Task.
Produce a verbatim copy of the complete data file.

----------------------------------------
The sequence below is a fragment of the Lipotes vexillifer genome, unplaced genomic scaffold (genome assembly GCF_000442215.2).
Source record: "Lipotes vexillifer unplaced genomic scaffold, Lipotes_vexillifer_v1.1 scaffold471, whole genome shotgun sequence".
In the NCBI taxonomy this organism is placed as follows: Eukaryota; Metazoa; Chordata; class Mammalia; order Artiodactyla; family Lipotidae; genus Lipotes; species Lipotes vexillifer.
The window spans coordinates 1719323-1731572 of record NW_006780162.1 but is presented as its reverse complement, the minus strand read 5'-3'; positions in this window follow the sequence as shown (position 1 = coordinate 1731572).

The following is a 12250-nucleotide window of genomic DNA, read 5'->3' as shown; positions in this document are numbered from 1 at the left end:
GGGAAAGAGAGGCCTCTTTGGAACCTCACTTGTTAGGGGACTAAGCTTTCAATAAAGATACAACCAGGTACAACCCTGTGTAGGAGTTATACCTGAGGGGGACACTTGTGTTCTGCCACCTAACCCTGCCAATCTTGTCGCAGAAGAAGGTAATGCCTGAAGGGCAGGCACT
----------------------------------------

The sequence below is a fragment of the Lipotes vexillifer genome, unplaced genomic scaffold (genome assembly GCF_000442215.2).
Source record: "Lipotes vexillifer unplaced genomic scaffold, Lipotes_vexillifer_v1.1 scaffold471, whole genome shotgun sequence".
In the NCBI taxonomy this organism is placed as follows: Eukaryota; Metazoa; Chordata; class Mammalia; order Artiodactyla; family Lipotidae; genus Lipotes; species Lipotes vexillifer.
The window spans coordinates 1719323-1731572 of record NW_006780162.1 but is presented as its reverse complement, the minus strand read 5'-3'; positions in this window follow the sequence as shown (position 1 = coordinate 1731572).

The following is a 12250-nucleotide window of genomic DNA, read 5'->3' as shown; positions in this document are numbered from 1 at the left end:
GGGAAAGAGAGGCCTCTTTGGAACCTCACTTGTTAGGGGACTAAGCTTTCAATAAAGATACAACCAGGTACAACCCTGTGTAGGAGTTATACCTGAGGGGGACACTTGTGTTCTGCCACCTAACCCTGCCAATCTTGTCGCAGAAGAAGGTAATGCCTGAAGGGCAGGCACT